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Plastic storm windows

Post in 'DIY and General non-hearth advice' started by FanMan, Jan 17, 2013.

  1. FanMan

    FanMan Feeling the Heat

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    I'm trying to find the material used on some plastic storm windows. I've only seen it twice, first on storm windows on my parent's house in Florida, and then on a restaurant entrance in Connecticut. The contractor that did my parent's place is out of business, and although the restaurant manager promised to get me a name, she never did. These are custom made windows on aluminum frames, but I'm just looking for the plastic material itself.

    Anyway, this is a very clear, slightly stretchy plastic. I'm not talking about the real thin stretchy stuff they sell for winterizing. It's tough clear like the vinyl plastic used on convertible tops, but stretchier. Because it's stretchy, it pulls tight and flat so as not to distort vision through it... not as good as glass, of course, but better than the average convertible top.

    I want to use it for winter windows on my screen porch... there will be a bunch of 4' square windows on light wood frames, so glass would be too heavy (the windows will be top hinged and hooked to the ceiling when open) and plexiglass would cost more than I care to spend right now.

    Anybody have any ideas where I can find this stuff? Please don't guess at a source if you don't know; I work with various industrial plastic suppliers but I haven't been able to identify this specific material.

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  2. firefighterjake

    firefighterjake Minister of Fire

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  3. FanMan

    FanMan Feeling the Heat

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    Thanks, I'll check that out.
  4. ironpony

    ironpony Minister of Fire

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    if that is the company I was looking at to do the same thing you are thinking, it does not come 4 feet wide I had to do 2 panels in each 4 foot section.
    I will try to find the company name for you. the stuff is practically indestructable also if you do the whole window it folds into itself and exposes 75% of the opening
  5. FanMan

    FanMan Feeling the Heat

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    No, they have it 54" wide which is perfect... if it's the right stuff. I sent them an email asking if I can get a sample.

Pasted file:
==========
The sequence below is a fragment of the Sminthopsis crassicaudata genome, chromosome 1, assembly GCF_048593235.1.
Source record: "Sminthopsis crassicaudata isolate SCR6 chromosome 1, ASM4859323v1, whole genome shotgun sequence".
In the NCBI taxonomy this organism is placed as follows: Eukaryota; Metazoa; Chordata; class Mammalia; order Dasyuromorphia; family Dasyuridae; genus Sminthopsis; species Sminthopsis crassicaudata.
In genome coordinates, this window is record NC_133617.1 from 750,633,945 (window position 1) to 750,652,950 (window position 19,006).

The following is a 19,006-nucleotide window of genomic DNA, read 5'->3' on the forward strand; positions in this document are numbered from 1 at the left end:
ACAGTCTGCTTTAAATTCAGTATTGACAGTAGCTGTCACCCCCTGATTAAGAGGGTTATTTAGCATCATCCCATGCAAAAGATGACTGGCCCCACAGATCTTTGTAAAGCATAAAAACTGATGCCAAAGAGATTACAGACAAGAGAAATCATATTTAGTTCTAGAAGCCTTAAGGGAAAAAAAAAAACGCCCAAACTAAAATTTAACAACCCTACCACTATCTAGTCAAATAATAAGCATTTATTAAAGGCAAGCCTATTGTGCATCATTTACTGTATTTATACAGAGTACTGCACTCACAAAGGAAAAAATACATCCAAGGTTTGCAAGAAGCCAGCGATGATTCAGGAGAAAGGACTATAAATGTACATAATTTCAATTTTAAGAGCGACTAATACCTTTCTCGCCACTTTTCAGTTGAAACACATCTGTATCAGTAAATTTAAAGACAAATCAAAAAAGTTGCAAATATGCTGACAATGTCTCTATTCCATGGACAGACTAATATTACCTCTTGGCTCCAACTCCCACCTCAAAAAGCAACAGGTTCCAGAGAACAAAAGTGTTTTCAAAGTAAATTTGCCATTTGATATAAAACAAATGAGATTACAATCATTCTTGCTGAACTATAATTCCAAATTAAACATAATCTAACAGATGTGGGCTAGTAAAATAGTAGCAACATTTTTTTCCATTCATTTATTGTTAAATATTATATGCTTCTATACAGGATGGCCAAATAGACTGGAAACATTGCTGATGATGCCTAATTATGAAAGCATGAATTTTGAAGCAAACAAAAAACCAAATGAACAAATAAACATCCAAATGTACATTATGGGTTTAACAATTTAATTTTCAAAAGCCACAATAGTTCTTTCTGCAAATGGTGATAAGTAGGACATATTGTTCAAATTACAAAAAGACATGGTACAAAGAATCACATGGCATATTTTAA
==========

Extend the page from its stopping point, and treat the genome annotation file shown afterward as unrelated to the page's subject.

6. dougstove

    dougstove Member

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    Hi - what thickness would you use?
    For an interior storm window, how would you get it pulled tight?
    cheers, Doug
  7. FanMan

    FanMan Feeling the Heat

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    I'm not sure of the thickness or even the material. However, the supplier in the link above says the .040" is UV resistant, so that sounds like the one to use. No samples, though. Also, I read elsewhere on the web that the calendared vinyl is stretched a bit during manufacture, so application of heat makes it shrink. That may be just the ticket in getting it to stretch tight.
  8. dougstove

    dougstove Member

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    What are you planning to use as a frame?
    For wide stretches of 24" or more, I am finding that even ordinary window covering shrink film pulls hard enough to bow in aluminum screen frames that I assembled for the purpose.
    I am guessing this heavier vinyl would also pull hard.
    cheers, Doug
  9. FanMan

    FanMan Feeling the Heat

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    I'm planning on a wood frame, 1x2 (might not be stiff enough) or 1x3. I'll have to experiment first with one before I make all 10.
  10. dougstove

    dougstove Member

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    I used some nominal 1 x 2 pine for frames for ordinary shrink film, and for wide spans of 4 feet, it is barely stiff enough; the shrinking can bow the frame inward.
  11. SmokeyTheBear

    SmokeyTheBear Minister of Fire

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    It will depend upon how long the longest sides are as to weather you'll have trouble with 1 x 2 pine buckling.

    I made 16 panels and only had issues with the patio door panels I should have placed a spreader half way up the panel. I'll fix that in the spring.
  12. begreen

    begreen Mooderator Staff Member

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    We used heavy, clear vinyl plastic (8 or 10 ga?) on 1x2 frames for about 10 years on our house's older windows. They stood up remarkably well. I stored them in the garage in the springtime. I still have a couple and use them as cold frames.
  13. pgmr

    pgmr Feeling the Heat

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